How the Labor Movement is Fighting Climate Change

At a panel discussion this morning, labor leaders stressed the importance of climate change to their members work and health. Organized by the Murphy Institute at CUNY and the Worker Institute at Cornell University, the heads of the Canadian Communications, Energy and Paperworkers Union, 32 BJ SEIU, and the New York Taxi Workers Alliance came together with James Hansen, director of NASA’s Goddard Institute for Space Studies, to discuss how the labor movement can shape an effective climate strategy. The discussion was a compelling example of how to broaden and diversify the climate movement, the need for which we discuss here.

The steps taken by the labor movement to address climate change help break the tired (and false) dichotomy that we have to choose between protecting the environment and creating jobs. The Communications, Energy and Paperworkers Union represents workers that work in the tar sands and refineries and is one of the strongest voices in opposition to the Keystone XL pipeline. Part of their opposition is that the pipeline would export jobs out of Canada but part of the opposition is based on the damage to communities and the environment:

No one with any brains would say there should be unfettered [tar sands] expansion in Alberta or Saskatchewan. That’s crazy,” said CEP President David Coles at a demonstration against Keystone XL last year. “Our members live and work there. They gotta breathe the air. They gotta be there after the stuff is pumped out of the ground.

The last point is one that is often ignored. Workers are also community members. The workers in coal mines and tar sand pits have to breathe the toxic air emitted and live in communities scarred by the mining. The taxi workers are concerned about auto emissions because they are one of the communities most exposed to air pollution. Instead of pitting the two interests-- workers and the environment--against each other, successful climate measures will bring them together.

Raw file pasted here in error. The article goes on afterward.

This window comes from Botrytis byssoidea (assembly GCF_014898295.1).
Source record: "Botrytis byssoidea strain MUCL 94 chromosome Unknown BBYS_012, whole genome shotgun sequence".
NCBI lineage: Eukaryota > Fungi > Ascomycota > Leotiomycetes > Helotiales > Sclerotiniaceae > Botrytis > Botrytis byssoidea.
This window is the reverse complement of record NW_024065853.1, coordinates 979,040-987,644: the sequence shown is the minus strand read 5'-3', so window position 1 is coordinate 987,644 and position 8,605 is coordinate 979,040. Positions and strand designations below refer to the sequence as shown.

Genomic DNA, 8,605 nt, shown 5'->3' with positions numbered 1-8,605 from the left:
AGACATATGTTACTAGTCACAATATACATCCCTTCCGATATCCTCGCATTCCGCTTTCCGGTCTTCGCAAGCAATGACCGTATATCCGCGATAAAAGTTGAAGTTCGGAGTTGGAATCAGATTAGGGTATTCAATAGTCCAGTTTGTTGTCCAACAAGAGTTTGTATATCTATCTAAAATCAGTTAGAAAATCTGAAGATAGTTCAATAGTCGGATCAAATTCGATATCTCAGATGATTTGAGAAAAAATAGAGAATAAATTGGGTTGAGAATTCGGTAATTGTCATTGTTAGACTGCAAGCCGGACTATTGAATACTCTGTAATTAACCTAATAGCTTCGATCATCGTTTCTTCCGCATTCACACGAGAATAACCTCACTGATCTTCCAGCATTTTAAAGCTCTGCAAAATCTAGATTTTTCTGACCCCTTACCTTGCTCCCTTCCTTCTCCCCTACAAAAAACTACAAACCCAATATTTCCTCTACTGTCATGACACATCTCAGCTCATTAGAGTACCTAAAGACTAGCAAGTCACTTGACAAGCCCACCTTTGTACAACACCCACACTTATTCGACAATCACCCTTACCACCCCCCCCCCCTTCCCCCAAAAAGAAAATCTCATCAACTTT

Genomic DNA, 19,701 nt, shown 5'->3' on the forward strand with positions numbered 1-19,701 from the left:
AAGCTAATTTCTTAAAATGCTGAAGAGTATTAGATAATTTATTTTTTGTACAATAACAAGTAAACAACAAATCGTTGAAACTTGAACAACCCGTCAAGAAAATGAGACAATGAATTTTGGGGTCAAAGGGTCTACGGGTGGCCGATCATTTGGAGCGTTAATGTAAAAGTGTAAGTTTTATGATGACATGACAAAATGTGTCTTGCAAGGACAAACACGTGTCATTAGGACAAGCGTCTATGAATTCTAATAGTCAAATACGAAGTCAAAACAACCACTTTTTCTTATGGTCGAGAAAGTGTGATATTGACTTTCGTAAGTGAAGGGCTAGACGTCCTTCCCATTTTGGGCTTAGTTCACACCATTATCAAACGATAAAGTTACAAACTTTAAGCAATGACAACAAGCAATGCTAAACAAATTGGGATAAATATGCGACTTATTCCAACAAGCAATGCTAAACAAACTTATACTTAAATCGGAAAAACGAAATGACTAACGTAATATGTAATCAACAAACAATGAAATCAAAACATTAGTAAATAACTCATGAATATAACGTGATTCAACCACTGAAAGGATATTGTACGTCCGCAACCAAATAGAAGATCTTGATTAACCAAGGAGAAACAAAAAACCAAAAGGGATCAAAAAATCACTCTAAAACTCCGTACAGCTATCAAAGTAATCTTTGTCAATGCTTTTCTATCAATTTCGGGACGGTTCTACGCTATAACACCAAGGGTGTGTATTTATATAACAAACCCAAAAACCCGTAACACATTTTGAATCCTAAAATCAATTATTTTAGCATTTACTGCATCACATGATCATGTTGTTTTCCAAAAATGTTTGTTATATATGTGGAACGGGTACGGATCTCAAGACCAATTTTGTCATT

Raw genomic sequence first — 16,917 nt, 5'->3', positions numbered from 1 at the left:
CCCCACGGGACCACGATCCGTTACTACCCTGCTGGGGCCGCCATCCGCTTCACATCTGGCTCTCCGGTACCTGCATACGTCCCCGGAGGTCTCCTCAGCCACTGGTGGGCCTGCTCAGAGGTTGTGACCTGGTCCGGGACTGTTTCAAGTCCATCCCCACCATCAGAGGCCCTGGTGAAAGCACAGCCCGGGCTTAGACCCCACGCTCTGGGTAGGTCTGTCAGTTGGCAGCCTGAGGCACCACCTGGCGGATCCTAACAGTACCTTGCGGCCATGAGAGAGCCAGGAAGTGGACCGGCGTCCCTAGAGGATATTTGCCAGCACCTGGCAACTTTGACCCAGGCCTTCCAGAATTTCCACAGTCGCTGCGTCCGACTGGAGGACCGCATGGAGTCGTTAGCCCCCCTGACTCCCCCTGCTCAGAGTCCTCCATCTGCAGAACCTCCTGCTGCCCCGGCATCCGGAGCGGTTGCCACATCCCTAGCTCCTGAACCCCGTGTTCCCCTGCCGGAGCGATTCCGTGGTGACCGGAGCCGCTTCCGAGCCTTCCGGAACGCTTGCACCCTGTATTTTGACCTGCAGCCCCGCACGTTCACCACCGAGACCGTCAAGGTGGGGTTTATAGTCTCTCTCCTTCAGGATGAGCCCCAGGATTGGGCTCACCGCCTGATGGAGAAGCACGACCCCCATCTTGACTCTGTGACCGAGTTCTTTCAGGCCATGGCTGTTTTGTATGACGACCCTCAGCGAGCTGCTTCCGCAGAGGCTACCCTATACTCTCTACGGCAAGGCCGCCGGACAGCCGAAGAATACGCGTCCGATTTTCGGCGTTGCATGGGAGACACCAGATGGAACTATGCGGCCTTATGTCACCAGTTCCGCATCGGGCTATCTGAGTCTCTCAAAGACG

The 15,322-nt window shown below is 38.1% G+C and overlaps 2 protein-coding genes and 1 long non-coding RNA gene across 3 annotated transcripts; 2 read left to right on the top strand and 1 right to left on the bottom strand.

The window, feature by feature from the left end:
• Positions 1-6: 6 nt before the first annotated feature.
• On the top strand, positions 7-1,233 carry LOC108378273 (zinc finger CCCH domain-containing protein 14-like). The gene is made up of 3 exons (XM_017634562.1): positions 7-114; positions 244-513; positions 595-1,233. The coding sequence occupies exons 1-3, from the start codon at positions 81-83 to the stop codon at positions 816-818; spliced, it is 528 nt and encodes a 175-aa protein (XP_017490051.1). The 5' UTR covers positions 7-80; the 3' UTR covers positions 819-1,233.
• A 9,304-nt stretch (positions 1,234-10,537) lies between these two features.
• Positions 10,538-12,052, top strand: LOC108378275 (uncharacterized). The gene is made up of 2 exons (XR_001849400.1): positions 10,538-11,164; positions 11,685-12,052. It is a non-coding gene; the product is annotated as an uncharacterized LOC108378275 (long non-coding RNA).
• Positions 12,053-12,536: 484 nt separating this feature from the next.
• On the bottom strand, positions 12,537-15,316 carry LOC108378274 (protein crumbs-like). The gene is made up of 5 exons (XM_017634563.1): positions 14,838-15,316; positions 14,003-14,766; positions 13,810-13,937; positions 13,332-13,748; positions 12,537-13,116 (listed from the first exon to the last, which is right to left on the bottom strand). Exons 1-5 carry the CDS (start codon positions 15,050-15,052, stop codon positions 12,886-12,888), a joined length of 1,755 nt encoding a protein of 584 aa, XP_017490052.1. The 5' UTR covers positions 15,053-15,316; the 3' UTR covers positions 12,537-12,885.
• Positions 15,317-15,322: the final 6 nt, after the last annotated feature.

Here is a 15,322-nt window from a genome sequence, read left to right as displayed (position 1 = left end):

Workers are also an essential element of the transition to a low-carbon economy. Training existing workers in low-carbon methods can result in huge energy and cost savings. SEIU 32 BJ represents building maintenance workers and runs a program to train building supers in energy-efficiency measures. Originally intended to train 1,000 supers, the program has now trained 3,000 supers in ways to decrease energy and water use. Nearly 80 percent of New York City’s greenhouse gas emissions come from buildings and energy savings from buildings is the lowest-cost method for decreasing emissions. Plus, the efficiency measure can save buildings as much as $230 million per year in operating expenses.

There is still much work to be done and not all unions are embracing the climate challenge as much as the ones highlighted here. But, in the past, it would have been inconceivable that workers would raise environmental concerns against a project that could create jobs. Adapting to climate change and transitioning to a low-carbon economy is going to be a substantial undertaking. Workers will be fundamental to both efforts and a clear example of how climate change is far from just an environmental issue.